Wednesday, April 15, 2009

The future of transit

Transportation Advocates are gearing up for the fight of a generation. The federal transit legislation SAFETEA-LU will expire this year and this will be the chance to change the playing field to direct more funds directly to transit. Just two weeks ago I was one of many individuals taking part in a listening session to figure out what those changes should be.

This article in In These Times does a great job of explaining the past, what is happening now, and what we can expect in the future. Give it a read (long article) but it really breaks down what needs to happen to push through legislation that favors public transit, instead of the private automobile.

Short excerpt:

The United States is a nation of cars. For more than 60 years, federal zoning, housing and transportation policies—including President Eisenhower’s monumental 1956 Federal-Aid Highway Act—have diffused the population and established the automobile as the primary means of travel.

Prioritizing highway construction over mass transit was justifiable following WWII, when gas was cheap and abundant, climate change was not yet understood and cities were struggling to handle population growth. Today, it is a recipe for economic and environmental disaster.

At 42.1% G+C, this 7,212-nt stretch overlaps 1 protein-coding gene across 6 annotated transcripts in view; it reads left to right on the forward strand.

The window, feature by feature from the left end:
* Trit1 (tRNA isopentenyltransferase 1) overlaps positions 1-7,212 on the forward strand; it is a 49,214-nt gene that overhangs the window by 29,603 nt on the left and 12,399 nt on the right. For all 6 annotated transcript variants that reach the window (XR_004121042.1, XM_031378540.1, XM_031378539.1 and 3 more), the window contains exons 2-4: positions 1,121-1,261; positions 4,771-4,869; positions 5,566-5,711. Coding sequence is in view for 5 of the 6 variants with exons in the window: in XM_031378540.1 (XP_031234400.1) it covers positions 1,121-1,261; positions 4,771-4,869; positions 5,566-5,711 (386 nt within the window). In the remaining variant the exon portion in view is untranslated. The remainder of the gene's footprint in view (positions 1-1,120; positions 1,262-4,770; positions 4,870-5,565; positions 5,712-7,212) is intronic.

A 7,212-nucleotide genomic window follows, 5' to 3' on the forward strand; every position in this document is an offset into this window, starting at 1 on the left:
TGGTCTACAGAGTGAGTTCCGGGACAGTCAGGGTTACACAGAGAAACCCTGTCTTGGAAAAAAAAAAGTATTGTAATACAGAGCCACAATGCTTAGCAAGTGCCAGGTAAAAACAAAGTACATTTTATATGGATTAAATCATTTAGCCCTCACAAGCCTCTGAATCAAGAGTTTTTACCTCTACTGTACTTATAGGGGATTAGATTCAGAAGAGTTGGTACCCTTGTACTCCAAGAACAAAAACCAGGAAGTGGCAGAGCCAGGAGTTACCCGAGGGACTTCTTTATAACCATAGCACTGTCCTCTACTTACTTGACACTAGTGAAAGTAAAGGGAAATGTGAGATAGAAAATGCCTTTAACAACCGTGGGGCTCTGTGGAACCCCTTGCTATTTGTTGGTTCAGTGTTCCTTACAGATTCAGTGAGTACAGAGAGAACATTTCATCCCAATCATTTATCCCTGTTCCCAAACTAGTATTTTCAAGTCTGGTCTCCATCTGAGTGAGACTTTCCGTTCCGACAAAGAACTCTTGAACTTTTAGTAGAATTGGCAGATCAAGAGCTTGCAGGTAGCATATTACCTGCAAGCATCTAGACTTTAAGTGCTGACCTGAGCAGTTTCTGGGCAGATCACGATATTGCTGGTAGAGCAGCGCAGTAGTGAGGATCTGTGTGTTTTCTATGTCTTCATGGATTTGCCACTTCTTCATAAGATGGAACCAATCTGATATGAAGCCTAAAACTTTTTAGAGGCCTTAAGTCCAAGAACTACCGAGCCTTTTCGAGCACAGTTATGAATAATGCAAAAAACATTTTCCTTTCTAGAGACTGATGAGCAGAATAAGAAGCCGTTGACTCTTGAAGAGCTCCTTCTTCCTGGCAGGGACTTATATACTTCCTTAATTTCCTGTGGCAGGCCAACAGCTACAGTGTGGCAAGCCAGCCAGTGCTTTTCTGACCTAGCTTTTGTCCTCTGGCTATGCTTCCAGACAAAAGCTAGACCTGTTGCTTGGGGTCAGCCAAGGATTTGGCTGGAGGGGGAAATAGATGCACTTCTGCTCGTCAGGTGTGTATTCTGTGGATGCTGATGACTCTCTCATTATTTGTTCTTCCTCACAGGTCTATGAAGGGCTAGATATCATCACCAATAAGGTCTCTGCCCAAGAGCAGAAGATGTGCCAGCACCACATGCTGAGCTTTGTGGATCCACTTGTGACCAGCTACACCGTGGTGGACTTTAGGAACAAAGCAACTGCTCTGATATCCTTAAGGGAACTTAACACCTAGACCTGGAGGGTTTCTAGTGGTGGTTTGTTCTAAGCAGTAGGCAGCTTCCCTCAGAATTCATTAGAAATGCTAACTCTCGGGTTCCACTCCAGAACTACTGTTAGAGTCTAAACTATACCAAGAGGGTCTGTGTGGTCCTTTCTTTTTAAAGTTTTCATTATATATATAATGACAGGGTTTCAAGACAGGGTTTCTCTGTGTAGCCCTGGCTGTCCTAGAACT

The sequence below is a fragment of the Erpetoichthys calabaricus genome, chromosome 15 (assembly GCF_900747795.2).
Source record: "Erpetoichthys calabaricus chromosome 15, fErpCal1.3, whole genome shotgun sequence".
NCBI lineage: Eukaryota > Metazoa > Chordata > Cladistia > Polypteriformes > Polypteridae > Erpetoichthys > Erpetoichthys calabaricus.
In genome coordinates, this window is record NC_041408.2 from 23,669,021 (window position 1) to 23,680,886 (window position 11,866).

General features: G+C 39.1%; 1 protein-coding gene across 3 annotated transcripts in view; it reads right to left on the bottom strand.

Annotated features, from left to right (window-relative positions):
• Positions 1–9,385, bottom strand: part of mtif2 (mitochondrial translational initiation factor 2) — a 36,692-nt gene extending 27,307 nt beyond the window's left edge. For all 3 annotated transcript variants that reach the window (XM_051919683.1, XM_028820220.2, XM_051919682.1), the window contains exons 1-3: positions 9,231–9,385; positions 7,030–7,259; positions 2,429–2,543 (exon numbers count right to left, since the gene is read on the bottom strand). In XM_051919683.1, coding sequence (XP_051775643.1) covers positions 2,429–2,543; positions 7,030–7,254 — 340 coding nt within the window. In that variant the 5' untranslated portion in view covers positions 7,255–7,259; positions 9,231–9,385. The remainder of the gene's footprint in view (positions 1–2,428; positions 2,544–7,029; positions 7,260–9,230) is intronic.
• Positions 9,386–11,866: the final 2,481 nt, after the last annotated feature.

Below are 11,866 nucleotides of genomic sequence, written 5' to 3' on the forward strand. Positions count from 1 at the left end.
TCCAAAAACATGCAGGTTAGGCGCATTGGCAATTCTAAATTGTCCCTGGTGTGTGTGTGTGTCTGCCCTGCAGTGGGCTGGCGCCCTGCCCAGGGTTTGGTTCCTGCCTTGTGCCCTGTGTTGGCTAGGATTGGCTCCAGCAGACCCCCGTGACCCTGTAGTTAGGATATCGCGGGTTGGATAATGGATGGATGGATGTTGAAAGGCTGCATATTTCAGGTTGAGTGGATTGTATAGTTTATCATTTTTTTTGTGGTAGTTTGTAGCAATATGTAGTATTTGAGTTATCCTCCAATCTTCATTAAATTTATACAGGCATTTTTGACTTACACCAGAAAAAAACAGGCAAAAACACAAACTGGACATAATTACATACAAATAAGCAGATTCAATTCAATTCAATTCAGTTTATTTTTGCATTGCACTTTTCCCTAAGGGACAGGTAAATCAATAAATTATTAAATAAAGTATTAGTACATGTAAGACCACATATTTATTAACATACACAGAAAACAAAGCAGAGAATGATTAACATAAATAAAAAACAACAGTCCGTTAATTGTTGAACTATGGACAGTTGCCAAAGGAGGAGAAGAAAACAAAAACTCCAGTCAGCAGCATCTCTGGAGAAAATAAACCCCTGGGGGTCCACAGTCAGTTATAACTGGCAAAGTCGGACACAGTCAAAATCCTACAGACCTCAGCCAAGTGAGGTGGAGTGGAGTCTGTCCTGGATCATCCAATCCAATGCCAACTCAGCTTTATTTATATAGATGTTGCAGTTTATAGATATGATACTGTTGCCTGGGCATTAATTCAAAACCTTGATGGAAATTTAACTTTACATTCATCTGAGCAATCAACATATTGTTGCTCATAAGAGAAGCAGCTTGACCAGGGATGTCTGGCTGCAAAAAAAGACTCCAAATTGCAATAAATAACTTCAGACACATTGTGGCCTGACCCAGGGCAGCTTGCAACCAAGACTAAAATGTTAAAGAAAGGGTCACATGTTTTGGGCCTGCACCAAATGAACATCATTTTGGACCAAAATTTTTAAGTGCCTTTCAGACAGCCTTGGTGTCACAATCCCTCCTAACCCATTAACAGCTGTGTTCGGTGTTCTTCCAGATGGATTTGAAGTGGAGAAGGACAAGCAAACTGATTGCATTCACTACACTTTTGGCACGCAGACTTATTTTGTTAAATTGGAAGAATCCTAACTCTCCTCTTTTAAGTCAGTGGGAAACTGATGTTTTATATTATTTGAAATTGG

Yet the federal government remains in a time warp, prioritizing highway funding even as Americans ditch their cars for seats on trains and buses. This year presents two enormous opportunities to alter the equation: First, the economic recovery package, which will include billions on transit infrastructure, and second, the reauthorization of the surface transportation bill, which could redistribute federal funds.

If bureaucratic inertia and a lack of political imagination don’t squash substantive restructured in 2009. But—especially to judge from the stimulus negotiations—that’s a big “if.”

Find out even more and how you can help at Transit 4 America.

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